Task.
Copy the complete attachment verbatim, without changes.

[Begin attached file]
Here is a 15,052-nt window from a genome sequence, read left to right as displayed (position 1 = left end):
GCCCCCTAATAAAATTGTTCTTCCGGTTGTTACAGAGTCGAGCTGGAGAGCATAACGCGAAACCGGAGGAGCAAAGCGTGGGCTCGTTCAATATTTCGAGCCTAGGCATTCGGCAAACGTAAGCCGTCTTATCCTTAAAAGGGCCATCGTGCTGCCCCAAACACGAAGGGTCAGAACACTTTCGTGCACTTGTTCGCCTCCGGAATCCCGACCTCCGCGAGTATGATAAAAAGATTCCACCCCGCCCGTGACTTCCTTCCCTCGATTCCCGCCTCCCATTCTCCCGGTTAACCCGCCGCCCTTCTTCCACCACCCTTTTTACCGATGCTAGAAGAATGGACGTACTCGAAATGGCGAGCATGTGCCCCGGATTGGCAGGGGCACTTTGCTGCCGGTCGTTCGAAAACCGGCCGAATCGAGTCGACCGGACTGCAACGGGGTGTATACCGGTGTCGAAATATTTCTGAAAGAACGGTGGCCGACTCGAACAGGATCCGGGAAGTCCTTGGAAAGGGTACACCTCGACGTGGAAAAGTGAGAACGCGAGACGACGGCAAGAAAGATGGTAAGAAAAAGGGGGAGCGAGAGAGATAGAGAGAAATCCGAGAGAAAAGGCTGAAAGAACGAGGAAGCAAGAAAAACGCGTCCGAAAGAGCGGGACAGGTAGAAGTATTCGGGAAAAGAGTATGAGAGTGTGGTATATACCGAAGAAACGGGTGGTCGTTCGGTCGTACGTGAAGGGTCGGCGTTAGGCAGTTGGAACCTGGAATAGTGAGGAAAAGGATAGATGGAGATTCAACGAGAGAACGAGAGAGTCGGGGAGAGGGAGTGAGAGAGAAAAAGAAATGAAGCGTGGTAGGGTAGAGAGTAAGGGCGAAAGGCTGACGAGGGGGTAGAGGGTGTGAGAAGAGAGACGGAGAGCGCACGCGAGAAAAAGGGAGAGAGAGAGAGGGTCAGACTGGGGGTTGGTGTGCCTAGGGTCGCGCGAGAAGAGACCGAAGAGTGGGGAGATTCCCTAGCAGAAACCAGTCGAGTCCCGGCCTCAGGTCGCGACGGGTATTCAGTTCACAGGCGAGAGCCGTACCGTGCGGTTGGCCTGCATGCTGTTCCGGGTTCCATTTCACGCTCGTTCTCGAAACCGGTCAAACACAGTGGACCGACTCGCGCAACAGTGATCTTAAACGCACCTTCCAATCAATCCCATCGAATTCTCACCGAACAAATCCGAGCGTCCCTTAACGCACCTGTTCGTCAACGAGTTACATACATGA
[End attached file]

Here is a 15,052-nt window from a genome sequence, read left to right as displayed (position 1 = left end):
GCCCCCTAATAAAATTGTTCTTCCGGTTGTTACAGAGTCGAGCTGGAGAGCATAACGCGAAACCGGAGGAGCAAAGCGTGGGCTCGTTCAATATTTCGAGCCTAGGCATTCGGCAAACGTAAGCCGTCTTATCCTTAAAAGGGCCATCGTGCTGCCCCAAACACGAAGGGTCAGAACACTTTCGTGCACTTGTTCGCCTCCGGAATCCCGACCTCCGCGAGTATGATAAAAAGATTCCACCCCGCCCGTGACTTCCTTCCCTCGATTCCCGCCTCCCATTCTCCCGGTTAACCCGCCGCCCTTCTTCCACCACCCTTTTTACCGATGCTAGAAGAATGGACGTACTCGAAATGGCGAGCATGTGCCCCGGATTGGCAGGGGCACTTTGCTGCCGGTCGTTCGAAAACCGGCCGAATCGAGTCGACCGGACTGCAACGGGGTGTATACCGGTGTCGAAATATTTCTGAAAGAACGGTGGCCGACTCGAACAGGATCCGGGAAGTCCTTGGAAAGGGTACACCTCGACGTGGAAAAGTGAGAACGCGAGACGACGGCAAGAAAGATGGTAAGAAAAAGGGGGAGCGAGAGAGATAGAGAGAAATCCGAGAGAAAAGGCTGAAAGAACGAGGAAGCAAGAAAAACGCGTCCGAAAGAGCGGGACAGGTAGAAGTATTCGGGAAAAGAGTATGAGAGTGTGGTATATACCGAAGAAACGGGTGGTCGTTCGGTCGTACGTGAAGGGTCGGCGTTAGGCAGTTGGAACCTGGAATAGTGAGGAAAAGGATAGATGGAGATTCAACGAGAGAACGAGAGAGTCGGGGAGAGGGAGTGAGAGAGAAAAAGAAATGAAGCGTGGTAGGGTAGAGAGTAAGGGCGAAAGGCTGACGAGGGGGTAGAGGGTGTGAGAAGAGAGACGGAGAGCGCACGCGAGAAAAAGGGAGAGAGAGAGAGGGTCAGACTGGGGGTTGGTGTGCCTAGGGTCGCGCGAGAAGAGACCGAAGAGTGGGGAGATTCCCTAGCAGAAACCAGTCGAGTCCCGGCCTCAGGTCGCGACGGGTATTCAGTTCACAGGCGAGAGCCGTACCGTGCGGTTGGCCTGCATGCTGTTCCGGGTTCCATTTCACGCTCGTTCTCGAAACCGGTCAAACACAGTGGACCGACTCGCGCAACAGTGATCTTAAACGCACCTTCCAATCAATCCCATCGAATTCTCACCGAACAAATCCGAGCGTCCCTTAACGCACCTGTTCGTCAACGAGTTACATACATGA